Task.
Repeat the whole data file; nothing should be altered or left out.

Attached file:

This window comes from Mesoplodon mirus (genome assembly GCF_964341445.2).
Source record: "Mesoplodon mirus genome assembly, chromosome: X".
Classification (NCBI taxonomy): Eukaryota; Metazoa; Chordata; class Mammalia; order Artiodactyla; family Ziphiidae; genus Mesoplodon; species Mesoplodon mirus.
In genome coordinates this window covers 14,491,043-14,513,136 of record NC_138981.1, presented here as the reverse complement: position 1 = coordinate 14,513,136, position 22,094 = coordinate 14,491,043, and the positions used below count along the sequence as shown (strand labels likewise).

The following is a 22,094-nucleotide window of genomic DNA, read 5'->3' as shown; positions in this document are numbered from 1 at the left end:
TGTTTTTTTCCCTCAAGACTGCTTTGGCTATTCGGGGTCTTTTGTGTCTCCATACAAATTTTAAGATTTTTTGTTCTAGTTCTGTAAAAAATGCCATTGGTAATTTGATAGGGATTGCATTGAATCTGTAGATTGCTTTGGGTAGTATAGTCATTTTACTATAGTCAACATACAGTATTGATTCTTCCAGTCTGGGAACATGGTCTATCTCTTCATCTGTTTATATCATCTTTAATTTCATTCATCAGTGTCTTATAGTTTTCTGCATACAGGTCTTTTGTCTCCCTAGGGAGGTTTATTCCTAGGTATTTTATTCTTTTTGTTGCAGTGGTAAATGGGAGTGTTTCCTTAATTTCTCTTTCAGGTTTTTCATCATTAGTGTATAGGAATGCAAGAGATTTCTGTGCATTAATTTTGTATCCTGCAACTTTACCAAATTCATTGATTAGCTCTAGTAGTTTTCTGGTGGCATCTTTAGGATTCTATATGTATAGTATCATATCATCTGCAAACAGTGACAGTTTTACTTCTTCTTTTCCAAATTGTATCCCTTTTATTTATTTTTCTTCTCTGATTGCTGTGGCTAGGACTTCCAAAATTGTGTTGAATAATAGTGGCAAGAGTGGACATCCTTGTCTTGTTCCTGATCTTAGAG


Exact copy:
This window comes from Mesoplodon mirus (genome assembly GCF_964341445.2).
Source record: "Mesoplodon mirus genome assembly, chromosome: X".
Classification (NCBI taxonomy): Eukaryota; Metazoa; Chordata; class Mammalia; order Artiodactyla; family Ziphiidae; genus Mesoplodon; species Mesoplodon mirus.
In genome coordinates this window covers 14,491,043-14,513,136 of record NC_138981.1, presented here as the reverse complement: position 1 = coordinate 14,513,136, position 22,094 = coordinate 14,491,043, and the positions used below count along the sequence as shown (strand labels likewise).

The following is a 22,094-nucleotide window of genomic DNA, read 5'->3' as shown; positions in this document are numbered from 1 at the left end:
TGTTTTTTTCCCTCAAGACTGCTTTGGCTATTCGGGGTCTTTTGTGTCTCCATACAAATTTTAAGATTTTTTGTTCTAGTTCTGTAAAAAATGCCATTGGTAATTTGATAGGGATTGCATTGAATCTGTAGATTGCTTTGGGTAGTATAGTCATTTTACTATAGTCAACATACAGTATTGATTCTTCCAGTCTGGGAACATGGTCTATCTCTTCATCTGTTTATATCATCTTTAATTTCATTCATCAGTGTCTTATAGTTTTCTGCATACAGGTCTTTTGTCTCCCTAGGGAGGTTTATTCCTAGGTATTTTATTCTTTTTGTTGCAGTGGTAAATGGGAGTGTTTCCTTAATTTCTCTTTCAGGTTTTTCATCATTAGTGTATAGGAATGCAAGAGATTTCTGTGCATTAATTTTGTATCCTGCAACTTTACCAAATTCATTGATTAGCTCTAGTAGTTTTCTGGTGGCATCTTTAGGATTCTATATGTATAGTATCATATCATCTGCAAACAGTGACAGTTTTACTTCTTCTTTTCCAAATTGTATCCCTTTTATTTATTTTTCTTCTCTGATTGCTGTGGCTAGGACTTCCAAAATTGTGTTGAATAATAGTGGCAAGAGTGGACATCCTTGTCTTGTTCCTGATCTTAGAG